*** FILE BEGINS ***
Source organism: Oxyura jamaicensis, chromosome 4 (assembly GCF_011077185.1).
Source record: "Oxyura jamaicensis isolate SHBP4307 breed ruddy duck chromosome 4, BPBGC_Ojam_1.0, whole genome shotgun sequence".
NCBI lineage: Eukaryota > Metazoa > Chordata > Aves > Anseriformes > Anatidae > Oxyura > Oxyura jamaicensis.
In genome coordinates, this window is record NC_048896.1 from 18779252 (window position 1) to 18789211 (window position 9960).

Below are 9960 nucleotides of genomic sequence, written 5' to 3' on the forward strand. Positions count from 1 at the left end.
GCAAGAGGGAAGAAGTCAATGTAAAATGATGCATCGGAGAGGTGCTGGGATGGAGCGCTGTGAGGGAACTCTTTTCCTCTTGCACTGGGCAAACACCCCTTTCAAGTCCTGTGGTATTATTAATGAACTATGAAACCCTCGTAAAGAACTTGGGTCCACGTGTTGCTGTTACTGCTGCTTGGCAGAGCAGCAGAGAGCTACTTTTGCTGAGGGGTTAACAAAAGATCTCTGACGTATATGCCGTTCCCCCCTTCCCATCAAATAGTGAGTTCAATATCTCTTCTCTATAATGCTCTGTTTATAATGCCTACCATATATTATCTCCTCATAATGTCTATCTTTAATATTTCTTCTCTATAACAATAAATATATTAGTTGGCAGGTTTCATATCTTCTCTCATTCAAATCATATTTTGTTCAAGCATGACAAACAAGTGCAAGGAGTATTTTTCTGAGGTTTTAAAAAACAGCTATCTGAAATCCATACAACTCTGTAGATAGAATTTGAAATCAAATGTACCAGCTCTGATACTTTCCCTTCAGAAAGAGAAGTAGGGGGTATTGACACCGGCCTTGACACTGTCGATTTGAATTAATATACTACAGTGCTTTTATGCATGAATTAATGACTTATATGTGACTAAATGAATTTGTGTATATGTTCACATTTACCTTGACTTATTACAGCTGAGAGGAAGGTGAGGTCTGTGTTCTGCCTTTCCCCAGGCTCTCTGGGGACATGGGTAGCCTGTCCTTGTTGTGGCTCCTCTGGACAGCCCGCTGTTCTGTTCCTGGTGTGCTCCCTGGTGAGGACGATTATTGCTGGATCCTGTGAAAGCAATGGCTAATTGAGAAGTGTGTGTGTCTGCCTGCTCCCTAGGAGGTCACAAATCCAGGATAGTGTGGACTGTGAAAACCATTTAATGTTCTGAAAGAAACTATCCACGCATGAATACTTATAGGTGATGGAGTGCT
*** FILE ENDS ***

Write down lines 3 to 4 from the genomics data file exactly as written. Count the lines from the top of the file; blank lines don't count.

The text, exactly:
NCBI lineage: Eukaryota > Metazoa > Chordata > Aves > Anseriformes > Anatidae > Oxyura > Oxyura jamaicensis.
In genome coordinates, this window is record NC_048896.1 from 18779252 (window position 1) to 18789211 (window position 9960).